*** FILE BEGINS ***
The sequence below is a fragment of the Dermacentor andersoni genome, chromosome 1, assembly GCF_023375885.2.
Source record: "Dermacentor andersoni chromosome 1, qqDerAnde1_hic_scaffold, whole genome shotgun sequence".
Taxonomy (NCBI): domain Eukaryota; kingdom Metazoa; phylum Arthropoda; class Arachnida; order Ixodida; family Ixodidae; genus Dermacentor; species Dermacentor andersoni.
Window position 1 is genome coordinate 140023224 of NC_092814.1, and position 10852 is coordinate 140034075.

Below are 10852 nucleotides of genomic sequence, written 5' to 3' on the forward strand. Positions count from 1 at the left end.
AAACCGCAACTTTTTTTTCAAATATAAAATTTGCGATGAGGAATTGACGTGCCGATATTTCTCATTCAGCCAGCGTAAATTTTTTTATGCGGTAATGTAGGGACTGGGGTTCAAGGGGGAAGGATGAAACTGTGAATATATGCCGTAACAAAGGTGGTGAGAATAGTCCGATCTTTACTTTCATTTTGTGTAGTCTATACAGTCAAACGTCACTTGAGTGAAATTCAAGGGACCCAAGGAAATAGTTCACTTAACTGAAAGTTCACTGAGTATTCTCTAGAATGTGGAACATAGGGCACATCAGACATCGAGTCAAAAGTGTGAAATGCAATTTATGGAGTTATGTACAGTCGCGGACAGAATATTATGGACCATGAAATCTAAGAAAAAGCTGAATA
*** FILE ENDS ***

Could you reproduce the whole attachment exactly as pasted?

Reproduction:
The sequence below is a fragment of the Dermacentor andersoni genome, chromosome 1, assembly GCF_023375885.2.
Source record: "Dermacentor andersoni chromosome 1, qqDerAnde1_hic_scaffold, whole genome shotgun sequence".
Taxonomy (NCBI): domain Eukaryota; kingdom Metazoa; phylum Arthropoda; class Arachnida; order Ixodida; family Ixodidae; genus Dermacentor; species Dermacentor andersoni.
Window position 1 is genome coordinate 140023224 of NC_092814.1, and position 10852 is coordinate 140034075.

Below are 10852 nucleotides of genomic sequence, written 5' to 3' on the forward strand. Positions count from 1 at the left end.
AAACCGCAACTTTTTTTTCAAATATAAAATTTGCGATGAGGAATTGACGTGCCGATATTTCTCATTCAGCCAGCGTAAATTTTTTTATGCGGTAATGTAGGGACTGGGGTTCAAGGGGGAAGGATGAAACTGTGAATATATGCCGTAACAAAGGTGGTGAGAATAGTCCGATCTTTACTTTCATTTTGTGTAGTCTATACAGTCAAACGTCACTTGAGTGAAATTCAAGGGACCCAAGGAAATAGTTCACTTAACTGAAAGTTCACTGAGTATTCTCTAGAATGTGGAACATAGGGCACATCAGACATCGAGTCAAAAGTGTGAAATGCAATTTATGGAGTTATGTACAGTCGCGGACAGAATATTATGGACCATGAAATCTAAGAAAAAGCTGAATA